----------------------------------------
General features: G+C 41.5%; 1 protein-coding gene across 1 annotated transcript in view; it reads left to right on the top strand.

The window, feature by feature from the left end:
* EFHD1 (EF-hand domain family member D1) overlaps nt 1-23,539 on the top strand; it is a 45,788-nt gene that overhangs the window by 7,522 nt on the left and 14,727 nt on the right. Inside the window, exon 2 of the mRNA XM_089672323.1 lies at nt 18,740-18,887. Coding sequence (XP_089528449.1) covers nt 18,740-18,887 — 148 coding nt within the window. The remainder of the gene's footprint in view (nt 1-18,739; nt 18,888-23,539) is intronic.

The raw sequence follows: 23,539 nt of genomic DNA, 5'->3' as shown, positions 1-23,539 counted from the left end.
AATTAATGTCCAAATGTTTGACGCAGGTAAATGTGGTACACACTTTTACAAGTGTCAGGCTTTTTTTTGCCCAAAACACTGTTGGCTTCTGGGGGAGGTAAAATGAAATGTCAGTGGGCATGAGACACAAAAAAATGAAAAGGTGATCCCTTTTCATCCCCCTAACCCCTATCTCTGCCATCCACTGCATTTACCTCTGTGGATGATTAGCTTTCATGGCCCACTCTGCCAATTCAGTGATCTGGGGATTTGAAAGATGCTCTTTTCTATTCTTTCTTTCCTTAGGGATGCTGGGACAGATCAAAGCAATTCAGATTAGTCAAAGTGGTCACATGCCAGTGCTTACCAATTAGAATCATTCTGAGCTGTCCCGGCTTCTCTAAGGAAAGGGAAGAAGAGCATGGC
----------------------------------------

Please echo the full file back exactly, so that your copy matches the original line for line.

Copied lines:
General features: G+C 41.5%; 1 protein-coding gene across 1 annotated transcript in view; it reads left to right on the top strand.

The window, feature by feature from the left end:
* EFHD1 (EF-hand domain family member D1) overlaps nt 1-23,539 on the top strand; it is a 45,788-nt gene that overhangs the window by 7,522 nt on the left and 14,727 nt on the right. Inside the window, exon 2 of the mRNA XM_089672323.1 lies at nt 18,740-18,887. Coding sequence (XP_089528449.1) covers nt 18,740-18,887 — 148 coding nt within the window. The remainder of the gene's footprint in view (nt 1-18,739; nt 18,888-23,539) is intronic.

The raw sequence follows: 23,539 nt of genomic DNA, 5'->3' as shown, positions 1-23,539 counted from the left end.
AATTAATGTCCAAATGTTTGACGCAGGTAAATGTGGTACACACTTTTACAAGTGTCAGGCTTTTTTTTGCCCAAAACACTGTTGGCTTCTGGGGGAGGTAAAATGAAATGTCAGTGGGCATGAGACACAAAAAAATGAAAAGGTGATCCCTTTTCATCCCCCTAACCCCTATCTCTGCCATCCACTGCATTTACCTCTGTGGATGATTAGCTTTCATGGCCCACTCTGCCAATTCAGTGATCTGGGGATTTGAAAGATGCTCTTTTCTATTCTTTCTTTCCTTAGGGATGCTGGGACAGATCAAAGCAATTCAGATTAGTCAAAGTGGTCACATGCCAGTGCTTACCAATTAGAATCATTCTGAGCTGTCCCGGCTTCTCTAAGGAAAGGGAAGAAGAGCATGGC